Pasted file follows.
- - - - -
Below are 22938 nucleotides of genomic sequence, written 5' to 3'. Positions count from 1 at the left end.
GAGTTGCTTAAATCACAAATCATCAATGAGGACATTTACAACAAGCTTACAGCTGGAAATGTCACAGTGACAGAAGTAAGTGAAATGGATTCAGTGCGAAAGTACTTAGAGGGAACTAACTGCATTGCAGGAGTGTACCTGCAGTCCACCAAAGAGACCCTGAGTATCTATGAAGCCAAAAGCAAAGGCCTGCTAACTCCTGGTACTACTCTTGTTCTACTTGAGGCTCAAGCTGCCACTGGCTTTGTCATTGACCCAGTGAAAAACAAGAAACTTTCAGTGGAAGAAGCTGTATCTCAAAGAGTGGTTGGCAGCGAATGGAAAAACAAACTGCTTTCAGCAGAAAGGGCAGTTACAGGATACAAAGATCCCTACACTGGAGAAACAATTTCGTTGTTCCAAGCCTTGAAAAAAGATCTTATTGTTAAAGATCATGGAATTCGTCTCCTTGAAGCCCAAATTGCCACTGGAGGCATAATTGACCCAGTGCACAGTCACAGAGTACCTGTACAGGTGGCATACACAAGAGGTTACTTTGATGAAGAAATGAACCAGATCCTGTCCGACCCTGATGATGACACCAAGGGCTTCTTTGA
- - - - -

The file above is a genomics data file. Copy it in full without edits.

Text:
Below are 22938 nucleotides of genomic sequence, written 5' to 3'. Positions count from 1 at the left end.
GAGTTGCTTAAATCACAAATCATCAATGAGGACATTTACAACAAGCTTACAGCTGGAAATGTCACAGTGACAGAAGTAAGTGAAATGGATTCAGTGCGAAAGTACTTAGAGGGAACTAACTGCATTGCAGGAGTGTACCTGCAGTCCACCAAAGAGACCCTGAGTATCTATGAAGCCAAAAGCAAAGGCCTGCTAACTCCTGGTACTACTCTTGTTCTACTTGAGGCTCAAGCTGCCACTGGCTTTGTCATTGACCCAGTGAAAAACAAGAAACTTTCAGTGGAAGAAGCTGTATCTCAAAGAGTGGTTGGCAGCGAATGGAAAAACAAACTGCTTTCAGCAGAAAGGGCAGTTACAGGATACAAAGATCCCTACACTGGAGAAACAATTTCGTTGTTCCAAGCCTTGAAAAAAGATCTTATTGTTAAAGATCATGGAATTCGTCTCCTTGAAGCCCAAATTGCCACTGGAGGCATAATTGACCCAGTGCACAGTCACAGAGTACCTGTACAGGTGGCATACACAAGAGGTTACTTTGATGAAGAAATGAACCAGATCCTGTCCGACCCTGATGATGACACCAAGGGCTTCTTTGA